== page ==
The combination of plutocracy and insecure, aggrieved citizens can also produce the conditions for revolution. Glaring abuses of power, inequalities widely deemed unjust, and a citizenry deeply distrustful of basic institutions are lethal ingredients and seem to justify those clamoring to dismantle the system by, among other things, abolishing private property and thereby destroying free market capitalism, both of which are seen as primary impediments to a better world.
There exists, then, a natural continuum from an ever-expanding welfare state to the abolition of private property. We might call it “the socialist continuum.” Once aggressive welfare policies are implemented (as opposed to a modest and limited social safety net), the sacred idea of property will gradually dissipate. Confiscation and redistribution undermine the status of property and kindle dreams of a world without private property. After all, if property is the most prominent and concrete expression of inequality, and if inequality is seen as synonymous with injustice, one can presumably eliminate inequality—and injustice—by eliminating property.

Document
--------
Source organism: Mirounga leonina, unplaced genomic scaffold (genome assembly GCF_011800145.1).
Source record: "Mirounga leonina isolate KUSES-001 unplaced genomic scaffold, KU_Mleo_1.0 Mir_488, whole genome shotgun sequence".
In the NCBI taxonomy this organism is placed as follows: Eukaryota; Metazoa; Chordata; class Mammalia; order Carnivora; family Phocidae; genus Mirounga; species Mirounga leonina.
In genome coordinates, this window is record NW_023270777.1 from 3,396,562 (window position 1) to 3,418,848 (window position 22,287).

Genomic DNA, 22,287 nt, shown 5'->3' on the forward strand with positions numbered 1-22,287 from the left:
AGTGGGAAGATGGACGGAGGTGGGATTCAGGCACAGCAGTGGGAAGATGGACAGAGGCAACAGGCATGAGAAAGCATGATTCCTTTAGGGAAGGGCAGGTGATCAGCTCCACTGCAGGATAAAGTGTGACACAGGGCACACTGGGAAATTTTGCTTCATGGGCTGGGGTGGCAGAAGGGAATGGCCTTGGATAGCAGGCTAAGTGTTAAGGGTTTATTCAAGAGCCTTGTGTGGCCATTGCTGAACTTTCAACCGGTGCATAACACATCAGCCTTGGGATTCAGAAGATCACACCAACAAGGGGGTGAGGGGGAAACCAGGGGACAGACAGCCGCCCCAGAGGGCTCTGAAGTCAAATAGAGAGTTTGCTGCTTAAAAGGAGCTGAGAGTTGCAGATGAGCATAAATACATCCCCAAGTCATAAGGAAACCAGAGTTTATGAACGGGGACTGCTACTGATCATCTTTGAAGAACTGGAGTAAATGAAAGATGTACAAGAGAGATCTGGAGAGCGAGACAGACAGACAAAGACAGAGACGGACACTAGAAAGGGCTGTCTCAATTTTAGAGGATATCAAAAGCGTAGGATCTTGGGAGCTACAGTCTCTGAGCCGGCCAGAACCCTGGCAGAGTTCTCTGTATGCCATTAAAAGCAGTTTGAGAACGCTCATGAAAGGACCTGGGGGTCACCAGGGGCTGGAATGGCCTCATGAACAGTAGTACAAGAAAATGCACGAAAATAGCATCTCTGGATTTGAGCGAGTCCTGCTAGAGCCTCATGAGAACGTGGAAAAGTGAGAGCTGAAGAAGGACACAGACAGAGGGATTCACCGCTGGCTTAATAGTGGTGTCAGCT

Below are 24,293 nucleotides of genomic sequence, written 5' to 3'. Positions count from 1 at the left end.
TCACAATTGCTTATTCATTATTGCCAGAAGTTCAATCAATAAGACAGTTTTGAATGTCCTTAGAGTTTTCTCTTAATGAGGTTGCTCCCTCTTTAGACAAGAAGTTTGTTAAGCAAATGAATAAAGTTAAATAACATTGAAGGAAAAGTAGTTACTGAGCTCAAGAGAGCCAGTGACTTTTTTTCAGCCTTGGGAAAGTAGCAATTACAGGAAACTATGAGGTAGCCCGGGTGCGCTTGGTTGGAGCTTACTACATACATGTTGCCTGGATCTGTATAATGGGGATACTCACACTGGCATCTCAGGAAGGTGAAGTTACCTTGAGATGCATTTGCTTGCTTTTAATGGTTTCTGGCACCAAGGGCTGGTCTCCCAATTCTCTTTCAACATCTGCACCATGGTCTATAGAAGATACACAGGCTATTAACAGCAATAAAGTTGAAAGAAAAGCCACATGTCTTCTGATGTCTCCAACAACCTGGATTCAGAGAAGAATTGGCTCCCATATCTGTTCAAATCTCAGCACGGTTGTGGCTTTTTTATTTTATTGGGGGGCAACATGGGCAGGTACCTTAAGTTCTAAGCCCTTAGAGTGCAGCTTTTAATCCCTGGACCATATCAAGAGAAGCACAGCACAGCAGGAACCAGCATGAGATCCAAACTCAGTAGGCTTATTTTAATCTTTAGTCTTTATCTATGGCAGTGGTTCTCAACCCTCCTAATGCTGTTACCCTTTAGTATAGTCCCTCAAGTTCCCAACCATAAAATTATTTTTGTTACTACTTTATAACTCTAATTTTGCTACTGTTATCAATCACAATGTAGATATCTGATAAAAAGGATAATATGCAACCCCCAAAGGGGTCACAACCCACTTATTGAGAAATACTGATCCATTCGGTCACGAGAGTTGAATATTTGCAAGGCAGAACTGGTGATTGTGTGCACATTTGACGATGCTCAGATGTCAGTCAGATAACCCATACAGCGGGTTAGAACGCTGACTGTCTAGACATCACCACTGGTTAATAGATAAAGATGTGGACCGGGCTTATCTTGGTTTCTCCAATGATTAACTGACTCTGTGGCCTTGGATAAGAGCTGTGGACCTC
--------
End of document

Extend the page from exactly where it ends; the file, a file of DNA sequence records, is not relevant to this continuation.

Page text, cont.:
Although our current plutocratic class pays lip service to democracy, self-reliance, and liberty, the rhetoric hides the reality where fear, economic insecurity, and petulant demands for autonomy foster the conditions of dependence. The plutocracy naturally favors the welfare state, for it is an effective means of both pacifying insecure citizens and fostering the illusion of plutocratic virtue. However, when the people are organized and radicalized, they can seek to push the logic to its natural end, namely, the total transformation of society and the transformation of property, which if successful, would destroy the plutocracy. Thus, the plutocrats will anxiously dole out enough baubles to keep the citizens distracted, enough services to blunt the despair, and enough fear-mongering to keep them cowering all in an effort to prevent the socialist continuum from playing out to its logical conclusion. Socialist leaders will, in the process, find ways to gain personal advantage from the immense flood of resources pouring in their direction.